‘Black at Sussex’ is a five-year project which reflects on the history of the Black experience at Sussex University since its foundation in 1961. The project, which launched this autumn, sees Sussex academics and alumni working in partnership with two photographers – Charlie Phillips and Eddie Otchere. In this latest post to the Society’s ‘Writing Race’ series, Valerie Kporye introduces ‘Black at Sussex’ and a selection of the portraits taken so far.
In his new book, ‘The Diary of George Lloyd (1642-1718)’, Daniel Patterson provides a detailed insight into the ‘ordinary’ of early modern life. Daniel’s new Camden Series volume reclaims the life of George Lloyd, a Hampshire-born customs official active during the late seventeenth and early eighteenth century. A meticulous record of everyday existence, Lloyd’s diary is little known among historians. What it provides, in this first published edition, is a window on the daily preoccupations of a middling man: from religious worship and social connections to food, dress and selfhood.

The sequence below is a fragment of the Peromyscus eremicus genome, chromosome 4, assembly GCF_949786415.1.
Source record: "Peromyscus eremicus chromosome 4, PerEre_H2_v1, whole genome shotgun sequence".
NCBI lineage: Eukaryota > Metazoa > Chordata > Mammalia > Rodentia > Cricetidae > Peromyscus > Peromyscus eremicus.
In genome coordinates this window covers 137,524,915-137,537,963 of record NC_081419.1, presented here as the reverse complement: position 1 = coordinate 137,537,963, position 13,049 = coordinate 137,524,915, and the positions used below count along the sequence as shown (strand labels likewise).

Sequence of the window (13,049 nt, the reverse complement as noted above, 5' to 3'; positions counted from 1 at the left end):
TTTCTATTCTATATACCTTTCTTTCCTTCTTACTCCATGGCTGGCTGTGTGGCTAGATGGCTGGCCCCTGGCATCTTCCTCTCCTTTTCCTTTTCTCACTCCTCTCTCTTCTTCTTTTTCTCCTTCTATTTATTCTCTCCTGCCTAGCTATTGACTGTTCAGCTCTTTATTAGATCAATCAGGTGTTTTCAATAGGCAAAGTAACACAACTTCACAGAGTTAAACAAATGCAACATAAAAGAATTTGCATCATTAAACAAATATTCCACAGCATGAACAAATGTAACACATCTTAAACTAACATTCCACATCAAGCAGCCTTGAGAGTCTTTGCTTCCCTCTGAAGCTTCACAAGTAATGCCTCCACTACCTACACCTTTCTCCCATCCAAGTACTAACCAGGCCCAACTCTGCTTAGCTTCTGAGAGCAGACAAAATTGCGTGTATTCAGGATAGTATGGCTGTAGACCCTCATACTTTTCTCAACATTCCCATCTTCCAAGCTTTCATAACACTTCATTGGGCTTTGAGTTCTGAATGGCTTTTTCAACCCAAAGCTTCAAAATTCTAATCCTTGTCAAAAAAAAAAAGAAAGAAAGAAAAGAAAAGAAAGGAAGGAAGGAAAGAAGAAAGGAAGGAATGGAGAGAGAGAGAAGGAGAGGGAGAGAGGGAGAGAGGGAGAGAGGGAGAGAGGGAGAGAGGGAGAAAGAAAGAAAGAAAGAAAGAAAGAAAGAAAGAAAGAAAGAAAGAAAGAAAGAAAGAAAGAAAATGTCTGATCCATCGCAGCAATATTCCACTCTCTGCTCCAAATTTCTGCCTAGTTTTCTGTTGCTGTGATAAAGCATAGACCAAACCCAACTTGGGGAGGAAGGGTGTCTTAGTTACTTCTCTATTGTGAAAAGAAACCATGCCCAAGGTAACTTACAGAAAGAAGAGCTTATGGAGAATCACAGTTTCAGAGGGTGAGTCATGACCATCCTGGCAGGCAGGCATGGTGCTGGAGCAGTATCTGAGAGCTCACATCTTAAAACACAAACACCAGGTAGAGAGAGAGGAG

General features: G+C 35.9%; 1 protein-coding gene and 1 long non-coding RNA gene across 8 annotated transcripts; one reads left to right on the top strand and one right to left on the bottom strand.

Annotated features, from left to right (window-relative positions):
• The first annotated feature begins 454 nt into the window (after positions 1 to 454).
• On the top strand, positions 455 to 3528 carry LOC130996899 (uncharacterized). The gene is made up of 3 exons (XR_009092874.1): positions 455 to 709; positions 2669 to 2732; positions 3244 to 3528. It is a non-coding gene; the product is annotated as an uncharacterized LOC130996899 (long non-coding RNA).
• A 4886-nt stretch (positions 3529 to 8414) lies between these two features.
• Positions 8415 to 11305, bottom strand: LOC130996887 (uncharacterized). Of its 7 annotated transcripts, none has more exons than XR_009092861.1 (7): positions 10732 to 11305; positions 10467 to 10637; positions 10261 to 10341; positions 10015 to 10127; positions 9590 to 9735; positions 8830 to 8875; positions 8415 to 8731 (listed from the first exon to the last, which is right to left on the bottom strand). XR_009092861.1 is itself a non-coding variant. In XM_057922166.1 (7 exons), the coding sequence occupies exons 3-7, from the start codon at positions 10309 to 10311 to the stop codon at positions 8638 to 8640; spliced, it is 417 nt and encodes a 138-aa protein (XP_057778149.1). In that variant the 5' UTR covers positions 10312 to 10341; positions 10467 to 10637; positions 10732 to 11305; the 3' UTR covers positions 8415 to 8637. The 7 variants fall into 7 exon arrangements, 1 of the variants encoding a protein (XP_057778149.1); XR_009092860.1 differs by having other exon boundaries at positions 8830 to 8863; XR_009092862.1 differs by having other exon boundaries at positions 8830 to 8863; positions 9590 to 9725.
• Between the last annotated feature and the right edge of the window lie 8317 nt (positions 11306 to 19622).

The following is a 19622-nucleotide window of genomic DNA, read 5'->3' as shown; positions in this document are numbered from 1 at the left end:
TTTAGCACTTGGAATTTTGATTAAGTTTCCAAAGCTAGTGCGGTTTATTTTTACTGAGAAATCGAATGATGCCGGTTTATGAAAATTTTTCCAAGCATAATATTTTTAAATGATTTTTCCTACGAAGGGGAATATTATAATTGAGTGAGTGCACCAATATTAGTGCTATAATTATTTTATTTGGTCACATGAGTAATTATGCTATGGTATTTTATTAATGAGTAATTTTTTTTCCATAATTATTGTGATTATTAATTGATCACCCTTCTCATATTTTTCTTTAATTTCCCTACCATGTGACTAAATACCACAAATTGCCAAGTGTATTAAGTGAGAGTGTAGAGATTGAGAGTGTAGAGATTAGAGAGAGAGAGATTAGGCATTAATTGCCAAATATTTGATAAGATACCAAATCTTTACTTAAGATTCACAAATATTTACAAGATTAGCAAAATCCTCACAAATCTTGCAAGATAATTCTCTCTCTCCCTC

November 2022 marks the 150th anniversary of the first volume of ‘Transactions of the Royal Historical Society’, our academic journal. A century and a half on, the latest ‘Transactions’ — published in this month — also sees significant changes to the content, scope and design of the journal. In this post, the RHS President, Emma Griffin, considers the journal’s origins and some of its major developments since the 1870s. In addition, Emma outlines the changes to Transactions from 2022: with a new editorial team, new design and a broader range of article types — as well as an invitation to all historians t